By 10:45 we find Hollywood Blvd. in search of Grauman’s Chinese Theatre and the Walk of Fame where stars embedded in the sidewalk honor famous people in radio, film, theater, music, and television. (I read somewhere recently that the person honored pays $30,000 for his or her star.)
So, basically it’s just a sidewalk along Hollywood Boulevard from Gower Street to La Brea Avenue, and on Vine Street from Yucca Street to Sunset Boulevard.
The stars are made of pink terrazzo and brass. (Betsy Malloy, gocalifornia.about.com) A darker charcoal-colored terrazzo completes the background.
The nearer you get to Grauman’s Chinese Theater, the entire sidewalk is black terrazzo.
Before we decide to park and pay and walk around, we GPS our search for the famous movie palace, Grauman’s Chinese Theatre, renamed Mann’s Chinese Theatre in 1973. In 2001 its original Grauman’s Chinese Theatre name was restored. In 2013 the TCL Corporation, a Chinese electronics manufacturing company purchased the named rights. (en.m.wikipedia.org) Who knew? Did you?
Finally, figuring out TCL Chinese Theatre is the one and the same Grauman’s, we catch Hollywood Blvd. between Highland Ave. and N. Orange Dr..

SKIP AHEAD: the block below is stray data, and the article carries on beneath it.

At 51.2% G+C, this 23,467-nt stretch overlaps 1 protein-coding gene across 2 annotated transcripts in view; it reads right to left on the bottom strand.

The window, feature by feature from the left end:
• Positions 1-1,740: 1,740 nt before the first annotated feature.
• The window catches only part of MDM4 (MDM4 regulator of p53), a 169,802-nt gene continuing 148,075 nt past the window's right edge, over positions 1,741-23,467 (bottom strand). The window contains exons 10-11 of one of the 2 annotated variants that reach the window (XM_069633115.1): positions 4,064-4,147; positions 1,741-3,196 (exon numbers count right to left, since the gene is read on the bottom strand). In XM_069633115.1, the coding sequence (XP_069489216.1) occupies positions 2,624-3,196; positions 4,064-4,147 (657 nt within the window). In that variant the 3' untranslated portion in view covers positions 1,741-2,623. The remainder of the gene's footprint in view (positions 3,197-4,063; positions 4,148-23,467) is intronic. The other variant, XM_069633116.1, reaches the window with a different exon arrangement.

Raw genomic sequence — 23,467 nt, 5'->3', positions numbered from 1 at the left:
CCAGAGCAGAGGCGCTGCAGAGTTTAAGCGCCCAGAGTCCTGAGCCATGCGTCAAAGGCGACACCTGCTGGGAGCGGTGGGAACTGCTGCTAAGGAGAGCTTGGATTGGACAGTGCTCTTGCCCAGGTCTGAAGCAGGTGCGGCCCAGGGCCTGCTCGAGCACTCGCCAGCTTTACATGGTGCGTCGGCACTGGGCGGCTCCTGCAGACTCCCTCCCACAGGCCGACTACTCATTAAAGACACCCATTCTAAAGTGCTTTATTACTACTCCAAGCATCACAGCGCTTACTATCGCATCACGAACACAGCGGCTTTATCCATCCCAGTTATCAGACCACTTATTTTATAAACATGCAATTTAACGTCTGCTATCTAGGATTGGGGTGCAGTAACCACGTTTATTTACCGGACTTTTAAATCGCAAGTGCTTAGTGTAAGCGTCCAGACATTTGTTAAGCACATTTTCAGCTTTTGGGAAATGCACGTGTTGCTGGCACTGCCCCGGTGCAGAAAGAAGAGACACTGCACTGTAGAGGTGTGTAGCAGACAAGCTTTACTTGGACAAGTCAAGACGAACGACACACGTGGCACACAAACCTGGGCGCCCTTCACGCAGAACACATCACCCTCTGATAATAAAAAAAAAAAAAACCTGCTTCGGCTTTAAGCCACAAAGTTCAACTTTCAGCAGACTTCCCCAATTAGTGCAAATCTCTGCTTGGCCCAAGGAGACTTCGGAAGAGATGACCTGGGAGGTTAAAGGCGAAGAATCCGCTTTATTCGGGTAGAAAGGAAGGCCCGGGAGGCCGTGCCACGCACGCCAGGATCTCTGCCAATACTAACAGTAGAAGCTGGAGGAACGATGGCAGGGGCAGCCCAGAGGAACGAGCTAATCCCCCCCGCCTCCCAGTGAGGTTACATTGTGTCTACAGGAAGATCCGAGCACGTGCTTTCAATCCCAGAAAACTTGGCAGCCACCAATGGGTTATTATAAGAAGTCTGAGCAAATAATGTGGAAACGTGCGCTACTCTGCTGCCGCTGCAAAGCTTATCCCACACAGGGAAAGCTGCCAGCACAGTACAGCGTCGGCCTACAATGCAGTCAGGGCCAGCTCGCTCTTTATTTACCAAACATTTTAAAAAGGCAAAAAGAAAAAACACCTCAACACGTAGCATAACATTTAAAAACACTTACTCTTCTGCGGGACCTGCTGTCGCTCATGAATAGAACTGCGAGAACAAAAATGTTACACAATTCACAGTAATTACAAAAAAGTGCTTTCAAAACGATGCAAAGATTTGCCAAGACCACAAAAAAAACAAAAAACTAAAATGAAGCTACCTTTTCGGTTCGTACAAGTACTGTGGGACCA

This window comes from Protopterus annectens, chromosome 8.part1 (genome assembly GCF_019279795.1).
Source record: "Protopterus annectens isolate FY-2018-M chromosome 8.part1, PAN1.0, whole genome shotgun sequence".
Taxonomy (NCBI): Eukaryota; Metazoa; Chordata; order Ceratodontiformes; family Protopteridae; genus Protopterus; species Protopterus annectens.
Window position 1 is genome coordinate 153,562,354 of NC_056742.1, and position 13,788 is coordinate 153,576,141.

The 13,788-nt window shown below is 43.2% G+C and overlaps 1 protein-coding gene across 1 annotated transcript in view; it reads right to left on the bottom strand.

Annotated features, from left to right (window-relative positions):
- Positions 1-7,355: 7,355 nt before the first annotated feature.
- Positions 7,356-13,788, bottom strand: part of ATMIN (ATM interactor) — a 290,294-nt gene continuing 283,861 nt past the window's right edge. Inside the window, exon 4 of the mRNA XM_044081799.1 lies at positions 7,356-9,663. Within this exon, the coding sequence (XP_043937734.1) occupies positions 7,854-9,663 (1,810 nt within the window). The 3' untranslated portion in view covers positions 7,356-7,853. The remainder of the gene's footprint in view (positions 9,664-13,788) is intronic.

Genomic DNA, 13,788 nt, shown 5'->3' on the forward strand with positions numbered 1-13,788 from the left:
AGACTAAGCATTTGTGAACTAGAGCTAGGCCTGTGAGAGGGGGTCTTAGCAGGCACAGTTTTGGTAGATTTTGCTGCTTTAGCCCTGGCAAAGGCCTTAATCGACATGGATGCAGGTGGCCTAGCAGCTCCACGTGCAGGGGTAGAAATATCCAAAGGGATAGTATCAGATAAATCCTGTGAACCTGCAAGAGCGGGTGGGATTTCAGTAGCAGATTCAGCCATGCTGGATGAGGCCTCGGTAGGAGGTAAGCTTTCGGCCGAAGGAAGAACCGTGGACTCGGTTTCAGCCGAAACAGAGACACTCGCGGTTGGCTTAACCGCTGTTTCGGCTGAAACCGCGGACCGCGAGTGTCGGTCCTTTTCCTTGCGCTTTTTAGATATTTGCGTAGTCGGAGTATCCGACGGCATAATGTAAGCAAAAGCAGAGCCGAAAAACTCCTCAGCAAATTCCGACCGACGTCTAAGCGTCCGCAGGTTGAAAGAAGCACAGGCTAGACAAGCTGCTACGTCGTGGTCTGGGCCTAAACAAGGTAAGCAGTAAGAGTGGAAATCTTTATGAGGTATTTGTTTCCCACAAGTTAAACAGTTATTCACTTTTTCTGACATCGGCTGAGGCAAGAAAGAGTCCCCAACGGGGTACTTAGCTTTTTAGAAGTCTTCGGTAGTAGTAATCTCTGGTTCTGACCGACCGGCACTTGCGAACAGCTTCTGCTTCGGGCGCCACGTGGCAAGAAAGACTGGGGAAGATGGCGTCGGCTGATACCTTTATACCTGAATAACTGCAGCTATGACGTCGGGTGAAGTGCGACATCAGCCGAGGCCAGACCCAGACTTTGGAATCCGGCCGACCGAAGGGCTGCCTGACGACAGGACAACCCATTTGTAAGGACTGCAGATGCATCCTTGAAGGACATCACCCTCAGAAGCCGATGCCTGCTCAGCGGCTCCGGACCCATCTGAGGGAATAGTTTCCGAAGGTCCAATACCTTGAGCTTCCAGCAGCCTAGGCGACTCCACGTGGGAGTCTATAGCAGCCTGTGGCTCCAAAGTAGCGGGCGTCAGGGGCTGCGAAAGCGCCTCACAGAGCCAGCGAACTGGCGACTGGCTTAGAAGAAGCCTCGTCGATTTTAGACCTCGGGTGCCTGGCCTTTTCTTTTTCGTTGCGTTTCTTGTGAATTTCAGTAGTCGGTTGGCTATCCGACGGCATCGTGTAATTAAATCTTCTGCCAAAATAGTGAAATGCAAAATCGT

Looming overhead, in the picture above, is the tower of El Capitan, where the new Guardians of the Galaxy is opening tonight.
Snowbirding in Southern California, movie openings are big news. Likewise, new stars on the Walk of Fame. Just yesterday Goldie Hawn and Kurt Russell celebrated a double star dedication ceremony with guest speakers, Kate Hudson, Quentin Tarantino, and Reese Witherspoon.
A little past El Capitan on the other side of Hollywood Blvd. is the Chinese Theatre. I quickly get a drive-by shot.
We decide to head back this way later after heading northeast to…
…for a view of the famous Hollywood Sign situated on Mount Lee in the Santa Monica Mountains.